The minimalism that characterizes the square is broken by installations that refer to the city’s reputation as a major harbor and industrial city. The ventilation for the parking garage resembles the chimneys seen in the city’s industrial areas. In turn, the hydraulic masts (with spotlights mounted onto them) refer to the many cranes that dotted the city’s port. They can also be operated by users of the square, by a coin-operated control system. Both installations are a reflection of the city’s identity as a port and industrial center.
Geuze’s ideas are echoed in the design of the square. It is tailored to the needs of his active citizens, and provides them with a place to express themselves. Given the openness of the square, it is well-suited to host public events. Electrical connections and mechanical anchoring points are embedded in the platform, facilitating large events, markets, festivities, and fairs.
The adjustable spotlight units mounted onto the cranes, provide users with the ability to adjust lighting to their needs and have been used to illuminate small nighttime soccer games or a rollerblading demonstrations. The long benches on the side of the square provide people with the opportunity to just sit and watch what is happening on the platform. The square is hugged by three theatres, and the proximity of cafes and an elongated open-air pedestrian mall adds to the vibrancy of the square, and ensures continued use throughout the evenings and weekends.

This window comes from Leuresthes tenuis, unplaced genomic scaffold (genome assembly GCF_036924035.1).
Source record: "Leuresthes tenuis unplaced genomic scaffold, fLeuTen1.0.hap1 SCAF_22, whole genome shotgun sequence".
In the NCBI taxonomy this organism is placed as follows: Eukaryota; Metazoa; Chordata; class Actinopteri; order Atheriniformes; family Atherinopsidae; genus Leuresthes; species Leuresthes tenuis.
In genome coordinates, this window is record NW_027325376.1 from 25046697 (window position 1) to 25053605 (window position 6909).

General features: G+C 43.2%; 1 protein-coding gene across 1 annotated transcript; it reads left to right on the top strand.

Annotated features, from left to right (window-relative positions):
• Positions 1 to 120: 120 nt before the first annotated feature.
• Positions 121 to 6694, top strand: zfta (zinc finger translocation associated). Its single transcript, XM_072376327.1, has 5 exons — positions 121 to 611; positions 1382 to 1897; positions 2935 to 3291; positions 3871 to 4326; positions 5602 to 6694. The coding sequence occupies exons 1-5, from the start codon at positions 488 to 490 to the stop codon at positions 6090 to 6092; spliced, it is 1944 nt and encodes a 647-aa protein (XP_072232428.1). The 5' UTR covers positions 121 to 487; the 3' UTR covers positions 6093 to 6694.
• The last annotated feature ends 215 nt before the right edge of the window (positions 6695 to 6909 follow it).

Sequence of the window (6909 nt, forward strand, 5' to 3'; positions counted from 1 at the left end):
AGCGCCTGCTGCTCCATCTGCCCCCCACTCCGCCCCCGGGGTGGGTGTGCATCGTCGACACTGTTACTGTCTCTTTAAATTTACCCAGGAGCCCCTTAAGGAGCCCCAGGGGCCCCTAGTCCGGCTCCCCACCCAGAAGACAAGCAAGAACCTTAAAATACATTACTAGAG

The original intention to design a square that encourages public assembly has proven itself over time. In the nearly 20 years in which the square has existed in its current form, it has been host to many small informal gatherings and larger festivities alike. In the winter, the square is used for ice-skating, people watching, and as walking route as the square is a major focal point of the inner city’s pedestrian zone. However, the square is also periodically underused during the winter season; its lack of shelter from the elements make it an inhospitable place during those short, stormy Dutch winter days. (It’s not the only square in The Netherlands which suffers from this condition.)
Schouwburgplein reaches its full potential during the summer months, when public events like the Latin carnival, dance music parades, the World Harbor Days, the International Film Festival, and other more informal gatherings take place here. The square proves the Placemaking principle that, if you provide people with a place they can adjust for their own use, they will. It also shows that a public space designed by a starchitect (or, rather, landscape architect) isn’t necessarily just used for people-starved architectural photographs, but actually brings a great deal of people together. It’s no surprise that Simone Shu-Yeng Chung described it as a “fine example of how an elevated square in the middle of the city operates as an interactive and flexible public ‘stage’ for both organised and ad-hoc activities.” It is indeed a true urban podium for the active citizen.